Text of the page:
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Robotic space plane to launch amid mystery

LOS ANGELES — An experimental robotic space plane developed for the Air Force is slated to launch today from Cape Canaveral, Fla., fueling an ongoing mystery about its hush-hush payload and overall mission.

Watching the pilotless spacecraft along with the Pentagon will also be wary Russian and Chinese military officials who have raised questions about U.S. intentions since the government launched its first version of the secret plane into orbit almost a year ago.

The X-37B Orbital Test Vehicle looks like a miniature version of the space shuttle. Because of its clandestine nature, some industry analysts have theorized it could be a precursor to an orbiting weapon, capable of dropping bombs or disabling foreign satellites as it circles the globe.

"It's a mystery, because the Air Force is being so closed-mouthed about the program," said Brian Weeden, a former Air Force officer and expert in space security. "It leads people to say, 'What exactly are they hiding?' "

Air Force officials have offered few details beyond saying the experimental space plane provides a way to test new technologies in outer space, such as satellite sensors and other components.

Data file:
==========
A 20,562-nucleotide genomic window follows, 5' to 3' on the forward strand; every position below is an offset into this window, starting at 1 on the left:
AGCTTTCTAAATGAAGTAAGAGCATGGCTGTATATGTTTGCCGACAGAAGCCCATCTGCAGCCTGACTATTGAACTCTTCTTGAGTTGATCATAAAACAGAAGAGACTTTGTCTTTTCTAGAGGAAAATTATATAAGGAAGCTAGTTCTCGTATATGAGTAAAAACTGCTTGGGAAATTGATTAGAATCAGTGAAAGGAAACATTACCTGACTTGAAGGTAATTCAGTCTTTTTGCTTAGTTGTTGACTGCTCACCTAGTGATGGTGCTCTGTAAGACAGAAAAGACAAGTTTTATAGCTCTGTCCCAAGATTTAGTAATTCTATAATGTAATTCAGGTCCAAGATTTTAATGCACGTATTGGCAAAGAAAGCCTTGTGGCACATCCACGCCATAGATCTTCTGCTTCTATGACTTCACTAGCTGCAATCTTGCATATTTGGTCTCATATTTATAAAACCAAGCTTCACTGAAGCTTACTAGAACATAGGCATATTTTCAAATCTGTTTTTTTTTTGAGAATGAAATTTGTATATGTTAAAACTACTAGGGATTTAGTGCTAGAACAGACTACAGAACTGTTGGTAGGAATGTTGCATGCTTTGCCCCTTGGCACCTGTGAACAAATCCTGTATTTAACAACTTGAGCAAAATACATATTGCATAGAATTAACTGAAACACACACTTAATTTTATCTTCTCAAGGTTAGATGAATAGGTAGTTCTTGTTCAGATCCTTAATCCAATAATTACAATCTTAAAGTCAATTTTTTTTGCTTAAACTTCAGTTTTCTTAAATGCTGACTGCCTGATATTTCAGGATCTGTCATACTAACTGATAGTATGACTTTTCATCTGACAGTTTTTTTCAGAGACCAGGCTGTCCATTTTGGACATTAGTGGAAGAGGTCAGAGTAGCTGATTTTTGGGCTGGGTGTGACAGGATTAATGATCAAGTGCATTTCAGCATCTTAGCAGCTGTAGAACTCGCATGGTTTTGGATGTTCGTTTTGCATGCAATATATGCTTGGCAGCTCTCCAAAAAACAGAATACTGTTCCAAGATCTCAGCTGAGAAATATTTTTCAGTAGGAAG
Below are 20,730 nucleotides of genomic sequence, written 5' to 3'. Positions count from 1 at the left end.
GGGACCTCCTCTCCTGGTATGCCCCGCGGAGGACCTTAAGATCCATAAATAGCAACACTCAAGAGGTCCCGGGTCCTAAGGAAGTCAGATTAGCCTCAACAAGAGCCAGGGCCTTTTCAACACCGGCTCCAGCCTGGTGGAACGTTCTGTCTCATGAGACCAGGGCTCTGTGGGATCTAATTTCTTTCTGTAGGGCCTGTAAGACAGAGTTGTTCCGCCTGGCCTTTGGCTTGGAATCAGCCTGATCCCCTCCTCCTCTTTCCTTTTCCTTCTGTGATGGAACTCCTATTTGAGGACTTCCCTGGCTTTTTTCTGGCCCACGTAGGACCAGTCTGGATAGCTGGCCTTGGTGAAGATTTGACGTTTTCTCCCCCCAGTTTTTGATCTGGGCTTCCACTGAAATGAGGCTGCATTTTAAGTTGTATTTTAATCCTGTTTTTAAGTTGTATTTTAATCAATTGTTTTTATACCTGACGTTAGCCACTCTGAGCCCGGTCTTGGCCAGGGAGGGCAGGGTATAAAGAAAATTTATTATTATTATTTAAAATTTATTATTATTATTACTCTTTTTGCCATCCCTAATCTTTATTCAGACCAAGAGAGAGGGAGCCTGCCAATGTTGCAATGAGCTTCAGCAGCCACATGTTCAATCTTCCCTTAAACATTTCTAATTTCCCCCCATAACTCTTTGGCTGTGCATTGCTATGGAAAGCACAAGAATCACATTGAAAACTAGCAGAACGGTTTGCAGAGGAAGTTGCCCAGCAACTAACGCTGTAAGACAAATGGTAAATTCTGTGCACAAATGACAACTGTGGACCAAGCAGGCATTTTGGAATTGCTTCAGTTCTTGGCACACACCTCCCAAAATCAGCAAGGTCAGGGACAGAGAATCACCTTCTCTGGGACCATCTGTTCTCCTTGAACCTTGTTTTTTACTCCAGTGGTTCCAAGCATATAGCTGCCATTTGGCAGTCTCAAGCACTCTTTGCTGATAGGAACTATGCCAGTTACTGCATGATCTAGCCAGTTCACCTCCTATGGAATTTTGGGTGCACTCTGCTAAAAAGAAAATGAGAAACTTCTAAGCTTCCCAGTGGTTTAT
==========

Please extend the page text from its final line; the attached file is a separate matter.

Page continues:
The first X-37B was launched from the Cape last April, and 224 days later it landed on its own — fully automated — on a 15,000-foot-long airstrip at Vandenberg Air Force Base, northwest of Santa Barbara, Calif. The plane being launched this week is also expected to land there late this year.

The space plane was built in tight secrecy by Boeing Co.' s Space and Intelligence Systems unit in Huntington Beach, Calif. Other components were kicked in from its satellite-making plant in El Segundo, near Los Angeles International Airport.

In recent weeks, the scheduled blast-off has drawn new attention. Lt. Gen. Oleg Ostapenko, commander of Russia's space forces, told state-run Novosti news agency that the military was following the development of the space plane. He said Russian scientists were developing similar technology.

Li Daguang, a professor at People's Liberation Army National Defense University in China, wrote an editorial that the technology "will soon have a revolutionary impact on space exploration." He went on to write that if the X-37B is used for military purposes, "it is capable of taking military actions against the enemy's satellite and space transportation devices."

Most U.S. military analysts are increasingly skeptical that the plane — in its current form — is a space bomber or satellite hunter.

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